The Business of Government
With an influx in federal assistance programs over the last two years, state and local governments are finding single audit rules to be murky.
- Understanding grant agreements is key to knowing if funds apply for single-audits
- Single audits are triggered by spending federal assistance of $750,000+ in a year
- Weaver’s specialists in Government Practice can guide single-audit needs
Government Industry Partners,Jennifer Ripka, CPA, and Jackie Gonzalez, CPA, discuss single audits and the challenges many government entities face with the influx of federal financial assistance received over the last two years. The Business of Government host,Adam Jones, points out, “There’s never been a year quite like the last couple of years in government assurance. We’ve seen a deluge of federal funds and it’s put a lot of government and not-for-profit agencies in a category they haven’t been in before – one that is required to have a single audit.”
The Single Audit Act was passed in 1984. It’s essentially an audit of federal financial assistance. The audit is triggered by spending $750,000 or more on federal awards in a single year.
The Journal of Accountancy reports, “More than 30,000 entities — primarily state, local, and tribal governments — have received funding as part of Treasury's $350 billion Coronavirus State and Local Fiscal Recovery Funds (CSLFRF) program. Recipients that spend $750,000 or more in such aid in a given year are normally subject to a single audit. However, many CSLFRF funding recipients are very small local governments that may previously have had little to no experience with single audits.”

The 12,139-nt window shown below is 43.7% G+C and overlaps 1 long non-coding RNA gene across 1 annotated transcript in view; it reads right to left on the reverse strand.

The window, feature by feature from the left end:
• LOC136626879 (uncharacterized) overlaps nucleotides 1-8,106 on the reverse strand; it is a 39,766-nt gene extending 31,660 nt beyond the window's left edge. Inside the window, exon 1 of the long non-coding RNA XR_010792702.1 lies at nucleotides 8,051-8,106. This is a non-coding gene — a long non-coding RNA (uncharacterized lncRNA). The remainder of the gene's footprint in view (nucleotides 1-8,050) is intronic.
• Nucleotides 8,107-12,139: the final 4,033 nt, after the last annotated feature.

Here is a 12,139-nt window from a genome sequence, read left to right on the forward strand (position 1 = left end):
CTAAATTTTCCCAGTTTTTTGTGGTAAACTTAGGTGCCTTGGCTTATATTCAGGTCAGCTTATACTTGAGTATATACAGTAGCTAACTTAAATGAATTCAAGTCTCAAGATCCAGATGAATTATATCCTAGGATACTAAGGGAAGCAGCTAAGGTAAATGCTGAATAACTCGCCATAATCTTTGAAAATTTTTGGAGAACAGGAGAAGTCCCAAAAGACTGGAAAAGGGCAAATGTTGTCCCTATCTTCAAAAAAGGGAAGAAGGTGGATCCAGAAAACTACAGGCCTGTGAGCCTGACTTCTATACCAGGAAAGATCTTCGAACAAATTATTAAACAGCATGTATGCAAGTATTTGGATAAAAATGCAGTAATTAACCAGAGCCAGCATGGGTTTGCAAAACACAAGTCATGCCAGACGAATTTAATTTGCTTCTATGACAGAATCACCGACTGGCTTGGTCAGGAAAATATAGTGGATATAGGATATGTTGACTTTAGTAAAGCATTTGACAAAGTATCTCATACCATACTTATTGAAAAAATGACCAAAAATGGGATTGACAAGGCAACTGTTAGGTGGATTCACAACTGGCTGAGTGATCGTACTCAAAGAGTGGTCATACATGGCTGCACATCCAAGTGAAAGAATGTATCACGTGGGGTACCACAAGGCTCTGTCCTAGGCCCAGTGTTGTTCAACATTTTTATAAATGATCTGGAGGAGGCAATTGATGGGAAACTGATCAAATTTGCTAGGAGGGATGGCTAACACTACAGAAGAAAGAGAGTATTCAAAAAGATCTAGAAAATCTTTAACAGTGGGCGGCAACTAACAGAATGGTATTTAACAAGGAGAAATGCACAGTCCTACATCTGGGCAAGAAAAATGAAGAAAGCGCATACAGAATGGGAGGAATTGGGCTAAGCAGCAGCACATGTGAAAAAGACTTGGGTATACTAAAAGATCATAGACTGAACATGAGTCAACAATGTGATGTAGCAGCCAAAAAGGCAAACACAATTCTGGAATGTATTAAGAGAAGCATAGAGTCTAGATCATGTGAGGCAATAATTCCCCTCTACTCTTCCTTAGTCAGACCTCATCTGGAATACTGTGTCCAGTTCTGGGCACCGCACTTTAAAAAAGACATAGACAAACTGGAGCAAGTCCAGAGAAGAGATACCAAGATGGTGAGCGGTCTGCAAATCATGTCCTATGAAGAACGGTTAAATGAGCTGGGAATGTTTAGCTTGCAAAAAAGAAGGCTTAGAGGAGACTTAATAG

Ripka advises that identifying grants and federal funding is key to understanding if they have to adhere to single-audit rules. Some federal funds are exempt and it can be difficult to recognize what compliance measures are necessary. “It can be challenging to understand the agreements, and yes that identification piece is really, really important,” Ripka urges. Gonzalez adds, “Understanding what is allowable under a grant is most important for compliance.”
Finally, accepting funding from grants also means that the entity must execute clear communication and transparency within its agency. Ripka warns that without it, entities could end up in “a situation where you are spending funds that finance doesn't know about, and revenue recognition isn’t lining up.” For the longevity of the entity, funding needs to be optimized between what’s allowable and the entity’s needs. This requires strategy and understanding of where the funds can be spent.